Tuesday, 12 January 2021

Where Have all the Birdies Gone

 After last week's 48 hour deluge of rain, we had several days of dryer weather, including a couple of severe frosts. Last night saw it rain throughout, although not heavily, and tomorrow and Thursday are forecast to see it rain for much of both days again, so back to square one with some possible flooding.

On the Swale NNR here in Sheppey, where I'm now entering my 34th year as a Voluntary Warden, the water levels look as good as they've been for several years. The ditches, fleets and shallow rills are full, and the grazing marsh is either waterlogged or covered in largish areas of surface water. It looks how it used to look most winters up until several years ago - a good example of a typical winter on the North Kent marshes. Sadly, that seems to be where the comparisons currently end, despite the perfect conditions, recent walks across the reserve have been noticeable for the lack of birds. 

In those "normal" years that I reflect back on, such conditions would of seen bird numbers, at times difficult to count, there were so many. Golden Plover would of been spread out as far as the eye could see across the waterlogged fields, several thousands at times and they would be joined by similar numbers of Lapwings and other wading birds.The large areas of surface water would of been inhabited by all manner of ducks - several hundred Wigeon, Mallard, Shoveler and Pintail. The sounds when a passing Peregrine Falcon or Harrier went by, scaring the huge flocks up, was both deafening and visually spectacular.

Today, as it has been for some time, it was the sheer absence of birds that was so marked. There doesn't seem any reason for walking across deserted, waterlogged fields that once would of been swarming with birds, as I've described. In all honesty, apart from a few hundred Brent and Greylag Geese that feed daily on a neighbouring field of winter corn, alongside one end of the reserve and a couple of dozen Mallard, where are the birds. Where have all Golden Plover gone, everything's right for them. Even the wintering White-fronted Geese, that had been with us since well before Christmas and totaled 230 at the beginning of the month, haven't been seen or heard for the last week or so.

It's a worrying trend and it doesn't seem to end there, gardens around here seem to be suffering the same dearth of birds, unless you count House Sparrows, I had 72 on or around my bird table a couple of days ago and that's fairly normal. But no, I live in a very rural part of Sheppey, both mine and the gardens all round me are full of shrubs, trees and flowers and yet finches coming to bird feeders are a rarity and even Blue and Great Tits are mostly absent -  the count for my RSPB Garden Birdwatch will be sadly depleted this year!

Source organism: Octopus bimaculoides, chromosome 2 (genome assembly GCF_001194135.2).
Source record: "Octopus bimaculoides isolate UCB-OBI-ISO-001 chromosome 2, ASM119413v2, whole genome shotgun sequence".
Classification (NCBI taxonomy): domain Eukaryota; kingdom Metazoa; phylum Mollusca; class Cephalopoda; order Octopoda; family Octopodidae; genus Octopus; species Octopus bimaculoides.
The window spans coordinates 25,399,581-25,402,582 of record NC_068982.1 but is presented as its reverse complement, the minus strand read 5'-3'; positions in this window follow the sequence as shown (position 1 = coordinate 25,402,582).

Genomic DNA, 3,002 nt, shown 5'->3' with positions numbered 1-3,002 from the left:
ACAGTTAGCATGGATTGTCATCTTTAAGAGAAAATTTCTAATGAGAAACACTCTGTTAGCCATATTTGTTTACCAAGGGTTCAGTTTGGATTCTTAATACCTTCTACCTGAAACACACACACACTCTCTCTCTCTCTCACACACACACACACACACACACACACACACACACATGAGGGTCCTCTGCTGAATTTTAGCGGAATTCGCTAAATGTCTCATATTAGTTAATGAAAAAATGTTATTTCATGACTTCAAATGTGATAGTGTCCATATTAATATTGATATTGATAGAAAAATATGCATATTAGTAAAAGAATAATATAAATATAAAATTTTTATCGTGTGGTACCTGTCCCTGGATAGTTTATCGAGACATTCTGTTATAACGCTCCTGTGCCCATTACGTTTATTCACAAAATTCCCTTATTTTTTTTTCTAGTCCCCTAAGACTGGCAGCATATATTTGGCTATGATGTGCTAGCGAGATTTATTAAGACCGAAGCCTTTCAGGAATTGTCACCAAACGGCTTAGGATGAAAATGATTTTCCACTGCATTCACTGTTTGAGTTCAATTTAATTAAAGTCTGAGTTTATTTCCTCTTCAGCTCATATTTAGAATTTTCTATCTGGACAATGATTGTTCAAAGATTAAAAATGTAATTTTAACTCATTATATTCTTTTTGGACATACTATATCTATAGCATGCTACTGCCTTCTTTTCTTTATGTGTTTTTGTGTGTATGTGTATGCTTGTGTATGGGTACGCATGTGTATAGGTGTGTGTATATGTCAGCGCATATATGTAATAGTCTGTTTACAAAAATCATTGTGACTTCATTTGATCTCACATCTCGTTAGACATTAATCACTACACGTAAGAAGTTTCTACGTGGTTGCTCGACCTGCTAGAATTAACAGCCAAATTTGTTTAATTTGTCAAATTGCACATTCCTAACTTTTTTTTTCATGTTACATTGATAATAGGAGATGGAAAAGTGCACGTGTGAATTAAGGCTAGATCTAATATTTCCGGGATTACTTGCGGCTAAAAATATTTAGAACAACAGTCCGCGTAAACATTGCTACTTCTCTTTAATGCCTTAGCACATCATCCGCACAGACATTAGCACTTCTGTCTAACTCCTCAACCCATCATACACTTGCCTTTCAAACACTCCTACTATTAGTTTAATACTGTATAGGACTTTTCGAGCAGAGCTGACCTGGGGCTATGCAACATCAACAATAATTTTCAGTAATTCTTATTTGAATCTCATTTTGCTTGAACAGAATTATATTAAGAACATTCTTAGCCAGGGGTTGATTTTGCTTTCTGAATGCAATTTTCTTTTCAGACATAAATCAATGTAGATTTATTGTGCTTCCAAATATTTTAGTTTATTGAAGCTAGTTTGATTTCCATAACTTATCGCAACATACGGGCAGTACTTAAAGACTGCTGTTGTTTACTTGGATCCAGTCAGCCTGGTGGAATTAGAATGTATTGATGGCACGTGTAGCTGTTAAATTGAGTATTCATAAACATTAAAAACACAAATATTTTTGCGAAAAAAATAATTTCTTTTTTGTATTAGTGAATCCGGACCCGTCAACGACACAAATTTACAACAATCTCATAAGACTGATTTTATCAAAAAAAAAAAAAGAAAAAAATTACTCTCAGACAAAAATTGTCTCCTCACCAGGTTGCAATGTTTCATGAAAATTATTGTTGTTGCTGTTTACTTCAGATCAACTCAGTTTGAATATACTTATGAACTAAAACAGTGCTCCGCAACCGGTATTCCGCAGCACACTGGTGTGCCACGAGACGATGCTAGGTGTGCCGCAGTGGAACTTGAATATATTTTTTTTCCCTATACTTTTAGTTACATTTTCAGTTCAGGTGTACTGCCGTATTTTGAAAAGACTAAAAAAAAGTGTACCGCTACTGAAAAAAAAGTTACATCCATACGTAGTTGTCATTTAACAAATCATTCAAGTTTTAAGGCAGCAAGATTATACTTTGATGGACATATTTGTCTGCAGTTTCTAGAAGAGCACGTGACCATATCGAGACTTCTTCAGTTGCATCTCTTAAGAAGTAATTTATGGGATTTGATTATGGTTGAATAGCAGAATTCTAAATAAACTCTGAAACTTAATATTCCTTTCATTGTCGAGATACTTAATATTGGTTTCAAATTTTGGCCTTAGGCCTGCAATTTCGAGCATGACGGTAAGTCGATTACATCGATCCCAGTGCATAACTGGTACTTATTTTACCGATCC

13 comments:

  1. It will be interesting to see the Bird Watch results to see ifthey reflect your observations all over the ountry wont it Derek?

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  2. It will indeed Pat but I feel that others will do much better.

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  3. How strange. North East Scotland. Our Garden Birds seem the usual number. Not sure about our nearest reserve as the lockdown has stopped visiting.

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  4. My garden is full of tits. Perhaps all the tits are here.

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  5. It's beginning to look as though my area might be suffering a tad more than others. I have to say Rachel, that your comment made me chuckle.

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    Replies
    1. The penis enlargement comment made me laugh more.

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    2. I would of thought that rubbing any cream on would have an enlarging effect.

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  6. I am experiencing the same on the rural edge of Ashford, Derek. My garden feeders seem only to be visited by shoals of starlings and sparrows, plus the regular visit of about 6 jackdaws.

    I used to see tits galore but one glimmer of hope, a bluetit has been investigating a nesting box on a number of occasions.

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  7. On our garden feeders goldfinches are the dominant species, with up to a dozen at a time plus sparrows, bluetits, robin , blackbirds jackdaws and starlings. As the house was a new build it took a few years for the trees and shrubs to establish and for the birds come, so I'm pleased, because our previous garden had lots of birds and I really missed them in those first few years here .
    It’s always interesting to do the Garden Watch and seeing the results.

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  8. Lucky you Dave, I so miss seeing all those birds and I spend an enormous amount of money feeding Sparrows.

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  9. This is worrying news. We've not seen it in my area on this side of the pond. We live along a river and the birds are plentiful. I hope they always are.

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